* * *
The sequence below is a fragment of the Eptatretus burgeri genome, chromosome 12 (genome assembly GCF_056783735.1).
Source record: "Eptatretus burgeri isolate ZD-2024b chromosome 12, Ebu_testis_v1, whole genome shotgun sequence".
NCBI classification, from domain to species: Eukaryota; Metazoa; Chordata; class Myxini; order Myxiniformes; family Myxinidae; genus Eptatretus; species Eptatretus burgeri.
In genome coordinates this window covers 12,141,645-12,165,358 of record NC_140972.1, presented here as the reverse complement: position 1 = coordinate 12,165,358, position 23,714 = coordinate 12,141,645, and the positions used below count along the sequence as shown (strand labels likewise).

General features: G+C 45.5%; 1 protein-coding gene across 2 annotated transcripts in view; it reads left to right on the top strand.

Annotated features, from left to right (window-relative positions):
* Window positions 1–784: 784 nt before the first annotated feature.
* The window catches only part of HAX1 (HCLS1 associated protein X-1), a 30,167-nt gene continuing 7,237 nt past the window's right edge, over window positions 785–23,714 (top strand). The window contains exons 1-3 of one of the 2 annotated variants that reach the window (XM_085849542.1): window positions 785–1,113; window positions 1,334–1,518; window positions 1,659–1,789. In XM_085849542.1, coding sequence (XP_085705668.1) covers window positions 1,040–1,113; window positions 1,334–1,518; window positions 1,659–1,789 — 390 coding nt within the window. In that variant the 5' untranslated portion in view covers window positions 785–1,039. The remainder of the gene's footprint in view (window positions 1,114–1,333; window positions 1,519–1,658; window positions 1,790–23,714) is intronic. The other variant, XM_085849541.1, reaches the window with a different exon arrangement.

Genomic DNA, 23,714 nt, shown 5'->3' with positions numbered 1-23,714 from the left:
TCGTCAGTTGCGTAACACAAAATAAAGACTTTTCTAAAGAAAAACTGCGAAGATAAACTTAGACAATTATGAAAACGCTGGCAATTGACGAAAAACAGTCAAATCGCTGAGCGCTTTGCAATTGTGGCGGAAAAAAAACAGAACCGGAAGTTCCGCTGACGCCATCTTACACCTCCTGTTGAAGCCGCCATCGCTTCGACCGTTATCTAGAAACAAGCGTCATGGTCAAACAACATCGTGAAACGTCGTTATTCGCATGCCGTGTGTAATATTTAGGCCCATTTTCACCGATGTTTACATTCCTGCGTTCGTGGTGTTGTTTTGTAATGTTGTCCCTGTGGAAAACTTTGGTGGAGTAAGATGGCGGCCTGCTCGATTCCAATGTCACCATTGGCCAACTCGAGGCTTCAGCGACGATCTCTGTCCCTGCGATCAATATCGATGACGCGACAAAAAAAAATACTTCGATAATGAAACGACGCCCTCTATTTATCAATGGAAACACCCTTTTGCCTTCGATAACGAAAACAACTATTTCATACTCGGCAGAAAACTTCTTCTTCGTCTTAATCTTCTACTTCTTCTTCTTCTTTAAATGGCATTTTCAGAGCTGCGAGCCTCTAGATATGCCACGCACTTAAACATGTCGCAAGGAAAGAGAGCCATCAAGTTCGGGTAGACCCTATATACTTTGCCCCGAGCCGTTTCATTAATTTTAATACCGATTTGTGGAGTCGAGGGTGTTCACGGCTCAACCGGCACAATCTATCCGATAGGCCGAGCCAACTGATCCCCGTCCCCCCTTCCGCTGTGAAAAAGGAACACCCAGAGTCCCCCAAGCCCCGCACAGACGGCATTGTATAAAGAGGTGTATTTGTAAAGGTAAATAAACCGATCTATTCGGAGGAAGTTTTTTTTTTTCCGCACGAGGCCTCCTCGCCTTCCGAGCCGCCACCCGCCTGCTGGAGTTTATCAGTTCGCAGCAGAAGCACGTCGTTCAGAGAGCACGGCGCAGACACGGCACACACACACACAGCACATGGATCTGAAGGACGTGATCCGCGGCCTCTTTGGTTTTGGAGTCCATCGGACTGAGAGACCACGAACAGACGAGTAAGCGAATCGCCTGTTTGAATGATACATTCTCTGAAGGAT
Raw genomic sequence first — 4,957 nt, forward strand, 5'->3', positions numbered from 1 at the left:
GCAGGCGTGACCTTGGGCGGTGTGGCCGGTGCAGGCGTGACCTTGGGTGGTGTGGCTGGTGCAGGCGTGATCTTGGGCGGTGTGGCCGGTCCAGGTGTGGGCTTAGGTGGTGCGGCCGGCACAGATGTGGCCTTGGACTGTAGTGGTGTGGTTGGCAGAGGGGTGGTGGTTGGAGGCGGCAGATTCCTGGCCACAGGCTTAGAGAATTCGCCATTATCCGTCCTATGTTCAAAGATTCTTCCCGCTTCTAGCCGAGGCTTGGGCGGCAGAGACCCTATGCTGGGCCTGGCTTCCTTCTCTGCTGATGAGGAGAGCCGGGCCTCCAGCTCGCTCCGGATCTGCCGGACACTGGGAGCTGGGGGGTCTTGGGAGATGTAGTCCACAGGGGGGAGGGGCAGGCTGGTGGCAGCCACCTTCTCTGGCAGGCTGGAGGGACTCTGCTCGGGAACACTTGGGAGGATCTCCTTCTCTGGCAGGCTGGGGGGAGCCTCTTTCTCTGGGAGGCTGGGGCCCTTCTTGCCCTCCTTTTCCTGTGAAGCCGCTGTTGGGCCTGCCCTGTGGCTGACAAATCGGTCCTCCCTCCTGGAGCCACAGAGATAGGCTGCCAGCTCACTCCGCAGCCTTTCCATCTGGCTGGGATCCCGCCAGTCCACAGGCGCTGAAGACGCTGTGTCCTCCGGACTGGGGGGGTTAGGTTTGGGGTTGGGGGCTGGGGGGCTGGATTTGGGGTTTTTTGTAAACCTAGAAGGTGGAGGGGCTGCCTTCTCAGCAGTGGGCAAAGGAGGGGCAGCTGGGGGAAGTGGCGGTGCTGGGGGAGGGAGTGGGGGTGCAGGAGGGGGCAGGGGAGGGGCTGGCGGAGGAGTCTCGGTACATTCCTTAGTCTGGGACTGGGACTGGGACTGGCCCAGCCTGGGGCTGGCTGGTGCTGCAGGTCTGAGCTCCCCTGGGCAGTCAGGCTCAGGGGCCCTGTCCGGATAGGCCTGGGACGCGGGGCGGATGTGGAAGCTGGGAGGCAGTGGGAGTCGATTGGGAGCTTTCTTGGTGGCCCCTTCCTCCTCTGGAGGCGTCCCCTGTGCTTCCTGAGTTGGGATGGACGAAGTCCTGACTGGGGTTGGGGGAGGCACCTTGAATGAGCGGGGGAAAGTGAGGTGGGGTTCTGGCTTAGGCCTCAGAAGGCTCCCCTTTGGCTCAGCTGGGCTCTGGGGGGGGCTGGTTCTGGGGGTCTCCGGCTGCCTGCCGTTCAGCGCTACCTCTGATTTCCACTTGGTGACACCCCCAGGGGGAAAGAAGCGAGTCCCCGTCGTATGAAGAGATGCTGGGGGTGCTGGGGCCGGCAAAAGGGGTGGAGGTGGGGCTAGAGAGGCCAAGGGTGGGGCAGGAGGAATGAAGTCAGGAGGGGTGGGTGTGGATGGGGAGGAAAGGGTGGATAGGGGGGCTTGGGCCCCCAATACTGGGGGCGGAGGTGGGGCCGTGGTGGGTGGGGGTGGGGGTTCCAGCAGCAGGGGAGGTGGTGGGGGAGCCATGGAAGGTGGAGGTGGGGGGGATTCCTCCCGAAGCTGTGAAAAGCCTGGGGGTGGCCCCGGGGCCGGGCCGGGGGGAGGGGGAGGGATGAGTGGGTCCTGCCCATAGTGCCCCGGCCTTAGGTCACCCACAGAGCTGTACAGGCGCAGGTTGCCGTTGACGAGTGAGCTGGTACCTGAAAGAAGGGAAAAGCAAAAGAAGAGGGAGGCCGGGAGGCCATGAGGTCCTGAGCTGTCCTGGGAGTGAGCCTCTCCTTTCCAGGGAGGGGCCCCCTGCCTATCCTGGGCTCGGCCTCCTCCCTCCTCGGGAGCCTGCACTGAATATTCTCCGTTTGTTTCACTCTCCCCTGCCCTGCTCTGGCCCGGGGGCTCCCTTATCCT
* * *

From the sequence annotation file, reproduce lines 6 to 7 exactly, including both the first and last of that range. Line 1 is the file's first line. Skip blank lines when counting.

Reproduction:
Annotated features, from left to right (window-relative positions):
* Window positions 1–784: 784 nt before the first annotated feature.